Pubdate: Fri, 11 Jan 2013
Source: Arizona Republic (Phoenix, AZ)
Copyright: 2013 The Arizona Republic
Author: Yvonne Wingett Sanchez
Page: B1


Court: Yuma Official Must Give Back Medical Marijuana Seized in 2011

The Arizona Court of Appeals has ruled that the Yuma County Sheriff's 
Office must give back marijuana that was seized from a California 
woman who had permission to use the drug for medical purposes.

Valerie Okun was stopped in 2011 at a Border Patrol checkpoint near 
Yuma. Authorities seized marijuana and other contraband from her car. 
She was cited for violating Arizona drug laws and the case was turned 
over to Yuma County officials. The charges were dismissed after she 
showed she was authorized to possess marijuana under California law.

The Arizona Medical Marijuana Act honors other states' 
medical-marijuana cards and allows users to possess up to 2.5 ounces 
of the drug.

After the charges were dropped, Okun asked sheriff's officials to 
return her marijuana, and the Superior Court granted her request. But 
the Yuma County sheriff argued that he could not return the pot 
because doing so may violate the federal Controlled Substances Act, 
which makes possession, sale or use of marijuana a crime.

The appellate court affirmed Thursday the Superior Court's ruling and 
required the sheriff to return the marijuana to Okun, saying it was 
not subject to forfeiture under state law.

"Moreover, the Sheriff is immune from prosecution under the federal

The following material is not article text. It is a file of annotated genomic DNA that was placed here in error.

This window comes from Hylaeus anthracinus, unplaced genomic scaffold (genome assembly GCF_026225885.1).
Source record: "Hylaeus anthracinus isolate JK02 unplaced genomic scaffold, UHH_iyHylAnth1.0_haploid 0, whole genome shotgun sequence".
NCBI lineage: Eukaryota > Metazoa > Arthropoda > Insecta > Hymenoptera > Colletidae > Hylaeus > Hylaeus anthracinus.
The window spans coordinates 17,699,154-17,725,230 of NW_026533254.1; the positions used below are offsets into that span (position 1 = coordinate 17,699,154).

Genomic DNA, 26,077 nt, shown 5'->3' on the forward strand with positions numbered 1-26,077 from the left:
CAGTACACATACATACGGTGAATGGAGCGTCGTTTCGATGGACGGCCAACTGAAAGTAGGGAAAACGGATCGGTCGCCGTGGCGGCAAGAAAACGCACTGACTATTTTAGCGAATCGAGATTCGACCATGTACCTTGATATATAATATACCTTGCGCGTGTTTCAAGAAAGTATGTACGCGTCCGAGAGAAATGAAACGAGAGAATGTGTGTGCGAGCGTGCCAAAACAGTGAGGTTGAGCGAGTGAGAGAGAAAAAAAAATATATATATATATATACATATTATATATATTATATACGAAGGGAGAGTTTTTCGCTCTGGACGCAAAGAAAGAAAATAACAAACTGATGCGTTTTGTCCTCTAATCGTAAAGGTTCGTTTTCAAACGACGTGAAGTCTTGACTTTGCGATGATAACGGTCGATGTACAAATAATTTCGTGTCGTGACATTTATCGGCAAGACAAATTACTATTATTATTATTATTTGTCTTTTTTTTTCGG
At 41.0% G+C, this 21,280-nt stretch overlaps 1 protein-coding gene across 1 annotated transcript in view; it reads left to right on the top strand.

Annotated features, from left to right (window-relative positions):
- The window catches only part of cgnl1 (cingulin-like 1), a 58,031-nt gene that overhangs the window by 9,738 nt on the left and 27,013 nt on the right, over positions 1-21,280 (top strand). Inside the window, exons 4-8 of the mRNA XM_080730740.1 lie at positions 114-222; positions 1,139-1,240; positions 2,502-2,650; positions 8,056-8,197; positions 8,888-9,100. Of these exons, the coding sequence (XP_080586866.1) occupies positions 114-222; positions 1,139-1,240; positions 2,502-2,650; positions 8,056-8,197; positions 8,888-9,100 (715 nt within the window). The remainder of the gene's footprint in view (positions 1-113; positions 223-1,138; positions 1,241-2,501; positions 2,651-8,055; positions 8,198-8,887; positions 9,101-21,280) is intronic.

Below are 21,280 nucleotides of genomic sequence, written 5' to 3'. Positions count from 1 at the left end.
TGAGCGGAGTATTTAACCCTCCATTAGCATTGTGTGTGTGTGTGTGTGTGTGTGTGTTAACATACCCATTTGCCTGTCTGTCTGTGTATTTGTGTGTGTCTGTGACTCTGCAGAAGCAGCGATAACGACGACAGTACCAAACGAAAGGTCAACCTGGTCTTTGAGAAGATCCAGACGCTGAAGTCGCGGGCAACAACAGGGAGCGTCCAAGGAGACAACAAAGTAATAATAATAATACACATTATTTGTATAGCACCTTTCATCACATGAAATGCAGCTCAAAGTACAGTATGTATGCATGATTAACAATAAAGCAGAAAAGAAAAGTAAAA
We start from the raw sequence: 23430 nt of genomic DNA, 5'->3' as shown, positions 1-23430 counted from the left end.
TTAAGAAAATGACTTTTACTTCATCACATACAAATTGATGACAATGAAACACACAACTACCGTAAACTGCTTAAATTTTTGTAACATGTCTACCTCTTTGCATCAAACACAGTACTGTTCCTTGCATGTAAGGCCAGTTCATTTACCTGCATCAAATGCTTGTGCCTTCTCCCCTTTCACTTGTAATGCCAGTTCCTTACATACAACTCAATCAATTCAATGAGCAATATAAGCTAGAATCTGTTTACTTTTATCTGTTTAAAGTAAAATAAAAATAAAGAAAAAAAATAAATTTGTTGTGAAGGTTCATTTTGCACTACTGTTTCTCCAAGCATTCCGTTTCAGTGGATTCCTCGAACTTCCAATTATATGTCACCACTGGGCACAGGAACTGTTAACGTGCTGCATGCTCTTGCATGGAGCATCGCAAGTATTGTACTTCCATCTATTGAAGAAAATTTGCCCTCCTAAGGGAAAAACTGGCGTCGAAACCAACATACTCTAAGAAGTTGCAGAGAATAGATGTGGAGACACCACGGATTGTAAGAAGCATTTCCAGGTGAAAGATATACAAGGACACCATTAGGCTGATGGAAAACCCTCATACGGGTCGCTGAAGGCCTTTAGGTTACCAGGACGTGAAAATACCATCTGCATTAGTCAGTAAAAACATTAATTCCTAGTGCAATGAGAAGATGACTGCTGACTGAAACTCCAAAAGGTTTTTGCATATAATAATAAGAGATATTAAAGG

law for acts taken in compliance with a court order," the three-judge 
panel wrote.

The appellate court would not consider the state's argument that the 
state's medical-marijuana law is pre-empted by federal law.

"We do not question the general proposition that when federal law 
actually conflicts with state law, federal law controls," the opinion said.

A spokesman for the Yuma County Sheriff's Office said officials are 
reviewing the opinion.

Voters in 2010 passed the medical-marijuana measure to allow people 
with certain debilitating medical conditions - including chronic 
pain, cancer and muscle spasms - to use marijuana. They must obtain a 
recommendation from a physician and register with the state 
Department of Health Services, which oversees the program and issues 
identification cards to qualified patients and caregivers.

Patients are limited to purchasing 2.5 ounces every two weeks. More 
than 33,000 people have permission to use medical marijuana in Arizona.
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